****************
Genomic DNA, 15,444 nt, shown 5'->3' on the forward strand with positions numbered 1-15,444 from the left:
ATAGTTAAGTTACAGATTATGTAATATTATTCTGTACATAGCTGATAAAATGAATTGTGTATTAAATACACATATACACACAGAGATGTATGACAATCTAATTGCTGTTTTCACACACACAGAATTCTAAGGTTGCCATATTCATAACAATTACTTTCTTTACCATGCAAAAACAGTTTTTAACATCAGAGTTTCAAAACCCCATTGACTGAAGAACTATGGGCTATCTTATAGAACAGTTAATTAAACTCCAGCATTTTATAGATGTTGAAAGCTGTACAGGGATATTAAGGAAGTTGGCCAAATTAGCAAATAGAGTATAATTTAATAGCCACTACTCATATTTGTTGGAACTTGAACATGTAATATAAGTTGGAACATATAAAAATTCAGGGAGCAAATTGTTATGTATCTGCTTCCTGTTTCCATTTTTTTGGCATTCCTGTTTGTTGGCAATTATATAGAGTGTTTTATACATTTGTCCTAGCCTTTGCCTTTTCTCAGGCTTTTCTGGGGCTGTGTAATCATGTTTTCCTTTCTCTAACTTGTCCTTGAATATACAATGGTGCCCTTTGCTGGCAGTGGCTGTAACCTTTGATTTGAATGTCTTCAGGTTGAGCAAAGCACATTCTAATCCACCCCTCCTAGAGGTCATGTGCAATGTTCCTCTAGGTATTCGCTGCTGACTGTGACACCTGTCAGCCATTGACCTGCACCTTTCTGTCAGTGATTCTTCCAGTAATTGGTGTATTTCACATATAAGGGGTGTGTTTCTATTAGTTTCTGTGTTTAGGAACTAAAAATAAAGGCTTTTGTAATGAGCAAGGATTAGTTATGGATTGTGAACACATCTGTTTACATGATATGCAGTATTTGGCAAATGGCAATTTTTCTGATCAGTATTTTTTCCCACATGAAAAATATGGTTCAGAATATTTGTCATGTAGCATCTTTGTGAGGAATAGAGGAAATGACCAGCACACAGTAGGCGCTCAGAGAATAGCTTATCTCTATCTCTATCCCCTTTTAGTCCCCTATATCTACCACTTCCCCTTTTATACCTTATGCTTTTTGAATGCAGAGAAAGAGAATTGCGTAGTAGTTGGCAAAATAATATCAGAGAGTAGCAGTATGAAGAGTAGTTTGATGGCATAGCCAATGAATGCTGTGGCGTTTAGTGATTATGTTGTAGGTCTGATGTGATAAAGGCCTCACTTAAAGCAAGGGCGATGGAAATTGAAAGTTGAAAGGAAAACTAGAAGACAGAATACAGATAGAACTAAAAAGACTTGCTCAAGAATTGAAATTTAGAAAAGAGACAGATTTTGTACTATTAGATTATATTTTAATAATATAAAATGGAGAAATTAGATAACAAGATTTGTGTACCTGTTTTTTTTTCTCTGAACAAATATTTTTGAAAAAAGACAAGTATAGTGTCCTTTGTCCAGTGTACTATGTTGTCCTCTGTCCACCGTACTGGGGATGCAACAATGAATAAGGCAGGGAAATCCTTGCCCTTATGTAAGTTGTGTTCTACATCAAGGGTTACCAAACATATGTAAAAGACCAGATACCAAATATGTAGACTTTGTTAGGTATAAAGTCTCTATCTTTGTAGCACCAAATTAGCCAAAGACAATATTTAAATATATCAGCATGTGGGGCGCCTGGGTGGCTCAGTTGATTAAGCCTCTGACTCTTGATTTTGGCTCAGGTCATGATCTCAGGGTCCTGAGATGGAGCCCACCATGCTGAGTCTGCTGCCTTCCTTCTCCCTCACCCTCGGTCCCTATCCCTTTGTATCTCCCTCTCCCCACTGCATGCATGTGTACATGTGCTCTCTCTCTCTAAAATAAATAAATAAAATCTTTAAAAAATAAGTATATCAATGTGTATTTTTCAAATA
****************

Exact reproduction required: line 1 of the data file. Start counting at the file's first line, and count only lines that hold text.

Genomic DNA, 15,444 nt, shown 5'->3' on the forward strand with positions numbered 1-15,444 from the left: